- Tight inventory management at Macy’s continued into Q1, with inventories down 7% to $4.6 billion. Lean stock levels going into the year helped maintain merchandise margins even as sales fell in the quarter, the company said in its earnings release.
- The sales decline drove a 2% decrease in the retailer’s turnover rate. CFO and COO Adrian Mitchell told analysts that management expects changes to timing, volume and composition of receipts in Q2 to boost inventory productivity in the year’s second half.
- Despite the retailer’s discipline, it still made inventory missteps in Q1. Chairman and CEO Jeff Gennette noted that the retailer converted its assortment too early to warmer-weather merchandise, losing out on sales during a prolonged period of cold temperatures across the U.S.
While many retailers struggled to keep inventory from piling up last year, Macy’s remained relatively disciplined. Executives spoke at length about sticking to that strategy in 2023, with economic uncertainty looming.
The stakes around those efforts are amplified by deteriorating consumer demand, which Gennette said Macy's saw starting in mid-March. The company lowered its outlook for the year and tweaked operational plans as “macro headwinds continue and potentially worsen,” Gennette said.
For now, customers are currently still buying close to their needs, Gennette noted. “If demand improves, we will use our ample inventory receipt reserve, which is above last year's levels to chase into areas of strength as they materialize,” he said.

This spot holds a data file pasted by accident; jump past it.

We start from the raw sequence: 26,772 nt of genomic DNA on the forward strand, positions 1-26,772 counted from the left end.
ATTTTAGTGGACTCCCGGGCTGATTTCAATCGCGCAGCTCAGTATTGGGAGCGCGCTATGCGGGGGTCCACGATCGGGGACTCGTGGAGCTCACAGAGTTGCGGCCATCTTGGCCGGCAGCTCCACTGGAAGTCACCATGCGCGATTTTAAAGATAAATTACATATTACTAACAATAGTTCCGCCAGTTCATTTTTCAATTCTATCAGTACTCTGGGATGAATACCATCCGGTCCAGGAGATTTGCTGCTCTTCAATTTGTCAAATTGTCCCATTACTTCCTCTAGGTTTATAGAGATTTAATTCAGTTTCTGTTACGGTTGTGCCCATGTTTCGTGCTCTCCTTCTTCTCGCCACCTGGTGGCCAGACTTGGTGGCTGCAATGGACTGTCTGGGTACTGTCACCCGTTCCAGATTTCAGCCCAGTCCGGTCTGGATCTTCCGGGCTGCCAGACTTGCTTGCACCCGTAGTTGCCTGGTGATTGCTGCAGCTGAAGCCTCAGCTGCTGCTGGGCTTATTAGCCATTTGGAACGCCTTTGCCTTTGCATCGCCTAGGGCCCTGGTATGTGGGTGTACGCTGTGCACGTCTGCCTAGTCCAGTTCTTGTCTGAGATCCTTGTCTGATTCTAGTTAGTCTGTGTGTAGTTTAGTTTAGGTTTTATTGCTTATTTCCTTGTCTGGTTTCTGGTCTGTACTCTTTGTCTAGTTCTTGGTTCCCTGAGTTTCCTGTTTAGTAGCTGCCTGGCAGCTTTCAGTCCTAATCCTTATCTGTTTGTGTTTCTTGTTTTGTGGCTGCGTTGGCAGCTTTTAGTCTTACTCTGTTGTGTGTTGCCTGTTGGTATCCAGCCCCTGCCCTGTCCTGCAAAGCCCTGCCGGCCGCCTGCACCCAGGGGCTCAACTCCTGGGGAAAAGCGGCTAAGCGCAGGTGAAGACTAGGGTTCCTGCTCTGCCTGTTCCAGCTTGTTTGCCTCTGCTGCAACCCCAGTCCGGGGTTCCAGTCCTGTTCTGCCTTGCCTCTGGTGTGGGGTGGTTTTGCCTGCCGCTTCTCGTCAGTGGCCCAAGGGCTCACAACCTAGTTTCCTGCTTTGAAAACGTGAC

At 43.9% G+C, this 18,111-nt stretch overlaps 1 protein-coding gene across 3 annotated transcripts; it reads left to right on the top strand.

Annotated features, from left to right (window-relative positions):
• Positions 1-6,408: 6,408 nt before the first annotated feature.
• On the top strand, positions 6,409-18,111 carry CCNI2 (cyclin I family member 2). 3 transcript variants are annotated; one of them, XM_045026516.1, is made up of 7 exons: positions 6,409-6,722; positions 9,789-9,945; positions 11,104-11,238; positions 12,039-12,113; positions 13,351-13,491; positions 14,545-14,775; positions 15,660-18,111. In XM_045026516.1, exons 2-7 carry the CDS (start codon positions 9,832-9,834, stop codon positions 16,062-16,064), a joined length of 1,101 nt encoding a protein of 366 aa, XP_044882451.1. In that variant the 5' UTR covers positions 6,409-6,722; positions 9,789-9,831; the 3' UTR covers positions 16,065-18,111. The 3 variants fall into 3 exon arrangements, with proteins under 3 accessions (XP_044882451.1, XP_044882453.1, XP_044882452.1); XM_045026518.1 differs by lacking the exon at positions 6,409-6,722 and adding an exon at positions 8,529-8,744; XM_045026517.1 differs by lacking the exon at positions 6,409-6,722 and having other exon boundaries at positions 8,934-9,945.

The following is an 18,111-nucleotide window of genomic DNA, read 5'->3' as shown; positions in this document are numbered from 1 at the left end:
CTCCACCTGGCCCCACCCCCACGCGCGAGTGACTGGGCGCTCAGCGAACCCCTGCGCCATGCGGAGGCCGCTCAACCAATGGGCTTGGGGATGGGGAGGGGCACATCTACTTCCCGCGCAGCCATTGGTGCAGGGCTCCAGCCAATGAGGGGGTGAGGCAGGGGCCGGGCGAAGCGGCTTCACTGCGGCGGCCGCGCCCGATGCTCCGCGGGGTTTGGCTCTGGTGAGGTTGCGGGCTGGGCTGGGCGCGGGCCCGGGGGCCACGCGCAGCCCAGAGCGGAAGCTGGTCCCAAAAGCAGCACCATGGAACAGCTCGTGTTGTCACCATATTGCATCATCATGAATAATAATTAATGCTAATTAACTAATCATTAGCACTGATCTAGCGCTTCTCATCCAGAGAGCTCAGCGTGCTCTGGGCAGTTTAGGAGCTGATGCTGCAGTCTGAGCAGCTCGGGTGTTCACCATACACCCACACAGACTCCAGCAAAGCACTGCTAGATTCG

As Macy’s tries to stay nimble, Mitchell noted that the company has added to its pricing capabilities since the start of Q2 to help the retailer move inventory speedily and as profitably as possible.
“This gives us the opportunity to bring an automated pricing solution that incorporates category elasticities, maximizes inventory turnover and optimizes unit sales left and margin dollar expansion to our owned inventory portfolio,” Mitchell said.
Meanwhile, keeping its reserve of receipts open and allocating less in advance gives Macy’s “the liquidity that we wanted to build into the system, and that when a customer is signaling something in season, we're able to jump on that,” Gennette said. He added that “we're ordering every single week based on how things are trending.”
And as the company keeps space and budgets open to chase product as needed, Gennette noted that “there's plenty of inventory in the market” out there currently.
To stay lean, the retailer is currently clearing through spring inventory with discounts, meaning pressure to its Q2 margins.
TD Cowen analysts led by Oliver Chen said in a research note that they have “confidence in management's ability to clear through spring inventory during 2Q and pivot the merchandise planning through the remainder of the year” to protect margins.